Every time farmers sell their land in distress, lose a harvest cycle to drought, or have to skip a season of sowing, labourers lose employment. Many of them migrate to small towns or cities. Over 1.5 crore people have quit cultivation in India between 1991 and 2011.
Mrityunjay Dubey from Bihar’s Sivan district owns 30 acres, but can afford to cultivate only 10 acres. He spoke of “ ghaate mein chalna, ” running on a loss, a phrase several farmers used. His costs have shot up, but the minimum support price — the guaranteed price at which the government buys farm produce — has been declining since 2010. “I have nothing left to pay school fees, run the household, or save for the future,” he said.
He admitted to paying only Rs. 80 to Rs. 100 per day to his farm labourers, far lower than the minimum wage of Rs. 250. Dubey, who is now part of the Jai Kisan Andolan, a progressive union of farmers led by political scientist Yogendra Yadav, said he feels guilty. “No one thought it was wrong to underpay workers, and the more we zamindars struggled, the less we paid our workers.” Nearly all the workers on his farm are Dalits. But he refused to call it caste hierarchy, referring to it instead as “an old habit”. “I can say that I earn nothing, so how will I pay labourers so much? Honestly, I know it’s wrong.”
Land for hard cash
Farmers like Dubey have long demanded loan waivers and an increase in the minimum support price. “But these schemes are mostly cornered by landowners, and rarely benefit labourers or marginal farmers,” said Vijoo Krishnan, joint secretary of All India Kisan Sabha, the main organiser of the rally.
The consequences of non-inclusive policies are grave, and sometimes immeasurable. “My daughter dropped out of college last year, because I couldn’t afford the fees,” said Amarjit Singh, a 65-year-old small farmer from Moga district in Punjab. Overwhelmed by the sheer number of farmers around him who had lost land like him, Singh teared up. Two years ago, he was refused a waiver of his Rs. 4.5 lakh bank loan because he had repaid a small amount. He finally had to sell his two acres to repay the loan. He now works for Rs. 200 a day in his neighbour’s field.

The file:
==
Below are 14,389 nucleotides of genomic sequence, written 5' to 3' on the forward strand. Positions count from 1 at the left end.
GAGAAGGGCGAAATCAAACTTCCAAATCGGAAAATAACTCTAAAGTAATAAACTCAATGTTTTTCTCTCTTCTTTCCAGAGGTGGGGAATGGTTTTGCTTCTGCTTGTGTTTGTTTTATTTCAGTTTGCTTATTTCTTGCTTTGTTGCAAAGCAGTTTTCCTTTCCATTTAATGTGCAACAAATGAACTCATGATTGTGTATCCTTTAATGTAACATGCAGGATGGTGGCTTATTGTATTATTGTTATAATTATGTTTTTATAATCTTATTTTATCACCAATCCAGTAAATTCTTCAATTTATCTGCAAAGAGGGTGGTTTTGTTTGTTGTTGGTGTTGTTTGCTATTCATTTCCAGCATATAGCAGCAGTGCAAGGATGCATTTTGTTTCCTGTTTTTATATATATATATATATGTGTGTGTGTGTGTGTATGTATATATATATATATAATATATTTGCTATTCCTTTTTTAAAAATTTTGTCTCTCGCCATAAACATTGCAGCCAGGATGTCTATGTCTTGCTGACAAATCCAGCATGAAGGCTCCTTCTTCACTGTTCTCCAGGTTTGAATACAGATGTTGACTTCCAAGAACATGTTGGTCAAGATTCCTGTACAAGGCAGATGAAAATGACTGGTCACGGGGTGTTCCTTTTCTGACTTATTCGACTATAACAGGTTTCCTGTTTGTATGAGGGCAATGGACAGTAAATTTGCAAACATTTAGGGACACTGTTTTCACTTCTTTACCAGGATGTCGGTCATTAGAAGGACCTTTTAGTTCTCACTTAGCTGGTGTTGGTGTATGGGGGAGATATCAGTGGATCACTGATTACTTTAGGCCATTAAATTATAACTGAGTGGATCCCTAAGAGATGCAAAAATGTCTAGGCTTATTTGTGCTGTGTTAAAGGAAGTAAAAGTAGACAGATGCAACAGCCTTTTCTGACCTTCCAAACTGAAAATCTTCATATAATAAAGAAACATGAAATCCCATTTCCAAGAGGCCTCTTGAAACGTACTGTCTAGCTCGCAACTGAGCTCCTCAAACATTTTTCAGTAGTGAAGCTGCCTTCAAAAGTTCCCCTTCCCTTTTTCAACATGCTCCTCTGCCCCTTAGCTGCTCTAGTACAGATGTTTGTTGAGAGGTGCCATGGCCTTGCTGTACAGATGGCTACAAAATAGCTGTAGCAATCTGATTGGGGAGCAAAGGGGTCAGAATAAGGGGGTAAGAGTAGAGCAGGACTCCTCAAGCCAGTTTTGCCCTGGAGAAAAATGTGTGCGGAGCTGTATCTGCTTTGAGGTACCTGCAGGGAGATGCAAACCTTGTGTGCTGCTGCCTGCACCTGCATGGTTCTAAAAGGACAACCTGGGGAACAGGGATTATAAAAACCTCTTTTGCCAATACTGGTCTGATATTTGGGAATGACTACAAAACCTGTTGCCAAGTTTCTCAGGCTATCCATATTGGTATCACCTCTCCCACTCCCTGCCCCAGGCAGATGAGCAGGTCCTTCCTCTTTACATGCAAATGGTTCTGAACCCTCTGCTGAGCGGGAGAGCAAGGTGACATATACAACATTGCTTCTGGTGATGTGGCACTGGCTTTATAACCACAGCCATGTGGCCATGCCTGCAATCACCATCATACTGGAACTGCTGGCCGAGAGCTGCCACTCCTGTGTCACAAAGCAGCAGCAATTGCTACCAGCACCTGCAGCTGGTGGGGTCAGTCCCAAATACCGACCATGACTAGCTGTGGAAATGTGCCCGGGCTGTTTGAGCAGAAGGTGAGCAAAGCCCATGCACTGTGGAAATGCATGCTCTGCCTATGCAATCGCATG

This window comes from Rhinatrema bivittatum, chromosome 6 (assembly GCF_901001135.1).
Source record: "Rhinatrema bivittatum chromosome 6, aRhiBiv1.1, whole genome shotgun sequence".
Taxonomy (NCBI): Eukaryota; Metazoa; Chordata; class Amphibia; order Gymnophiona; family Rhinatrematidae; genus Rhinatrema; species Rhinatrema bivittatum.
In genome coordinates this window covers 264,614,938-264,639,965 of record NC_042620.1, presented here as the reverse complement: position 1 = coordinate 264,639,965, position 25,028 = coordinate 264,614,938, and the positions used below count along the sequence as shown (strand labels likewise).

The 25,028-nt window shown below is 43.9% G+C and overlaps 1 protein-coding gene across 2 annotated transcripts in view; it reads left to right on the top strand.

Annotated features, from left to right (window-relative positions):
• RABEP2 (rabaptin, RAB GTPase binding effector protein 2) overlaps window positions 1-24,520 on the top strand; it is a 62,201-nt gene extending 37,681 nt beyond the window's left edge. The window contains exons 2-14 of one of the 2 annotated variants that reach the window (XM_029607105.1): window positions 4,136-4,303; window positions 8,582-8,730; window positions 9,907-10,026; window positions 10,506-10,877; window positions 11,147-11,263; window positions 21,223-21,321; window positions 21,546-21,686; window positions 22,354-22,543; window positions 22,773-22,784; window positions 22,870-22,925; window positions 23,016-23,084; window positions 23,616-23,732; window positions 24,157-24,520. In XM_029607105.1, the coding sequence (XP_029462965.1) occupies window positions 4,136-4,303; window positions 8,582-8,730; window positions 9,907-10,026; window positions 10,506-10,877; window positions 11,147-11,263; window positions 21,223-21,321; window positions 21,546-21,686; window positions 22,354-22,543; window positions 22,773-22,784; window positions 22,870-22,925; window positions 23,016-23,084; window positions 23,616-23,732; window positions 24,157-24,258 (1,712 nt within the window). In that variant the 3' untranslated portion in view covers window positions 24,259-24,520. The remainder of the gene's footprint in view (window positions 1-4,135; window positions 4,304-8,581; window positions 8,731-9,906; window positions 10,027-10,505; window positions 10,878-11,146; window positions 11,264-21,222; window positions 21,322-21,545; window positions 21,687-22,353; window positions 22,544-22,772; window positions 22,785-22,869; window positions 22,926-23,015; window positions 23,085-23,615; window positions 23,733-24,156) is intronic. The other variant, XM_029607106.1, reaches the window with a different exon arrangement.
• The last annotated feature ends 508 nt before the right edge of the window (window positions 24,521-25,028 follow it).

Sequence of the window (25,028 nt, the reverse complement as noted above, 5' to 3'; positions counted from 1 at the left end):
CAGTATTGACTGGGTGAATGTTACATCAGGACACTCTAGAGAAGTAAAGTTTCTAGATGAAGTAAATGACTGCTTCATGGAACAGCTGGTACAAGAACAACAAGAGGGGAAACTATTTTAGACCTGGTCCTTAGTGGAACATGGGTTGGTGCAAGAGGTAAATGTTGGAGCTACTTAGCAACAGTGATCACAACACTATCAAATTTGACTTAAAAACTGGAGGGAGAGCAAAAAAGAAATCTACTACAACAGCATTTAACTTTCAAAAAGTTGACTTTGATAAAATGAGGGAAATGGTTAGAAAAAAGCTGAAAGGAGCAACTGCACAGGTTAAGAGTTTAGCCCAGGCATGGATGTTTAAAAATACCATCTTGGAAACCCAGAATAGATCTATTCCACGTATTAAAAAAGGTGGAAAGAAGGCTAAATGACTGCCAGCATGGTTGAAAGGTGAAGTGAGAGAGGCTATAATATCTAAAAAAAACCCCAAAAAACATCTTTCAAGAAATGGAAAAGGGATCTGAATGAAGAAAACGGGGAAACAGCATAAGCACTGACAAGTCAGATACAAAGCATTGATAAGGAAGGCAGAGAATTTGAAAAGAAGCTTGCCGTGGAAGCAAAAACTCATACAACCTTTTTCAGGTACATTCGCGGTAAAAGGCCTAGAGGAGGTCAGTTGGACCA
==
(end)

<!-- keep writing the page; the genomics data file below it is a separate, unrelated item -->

Listening to the landless poor speak of farming introduces a whole new lexicon. When Bindu Devi, a Dalit, explained why she was at the farmers’ march, she didn’t produce a list of demands. She described a life, where unpaid wages, rain, drought, five hours of electricity, and the insecurity of generations of landlessness, all choke her as a single force.
Untouchability is her uncle’s quarter acre left unwatered because they are not allowed to draw water from the village canal or share the closest pump. Education is her son’s ninth grade left unfinished because he must harvest paddy during his mid-term exams. State welfare is the ration shop’s 3 litres of subsidised oil that is really 1.5 litres. This is the experience she refers to when she insists that she is notkisan, butmazdoor— labourer.
“I am paid daily wages not in cash, but in kilos of grain,” Bindu Devi said. “I saved it bit by bit to sell for Rs. 10 a kilo.” But ten days ago, forest officials and policemen stormed the hamlet in the buffer zone of a shrub jungle, and demolished their huts. They tore open the rice sacks and spilled the saved paddy. “They said we had encroached; although we have lived here for 30 years. Where do we build huts if we don’t have land?”
Extorting forest officials, sharp hunger, bad school teachers — Bindu Devi was taking on all of them by bringing herself all the way to Delhi. “When I see policemen or politicians, I remember that they have earned thousands and thousands of rupees in my name,” she said. “I don’t get scared any more.”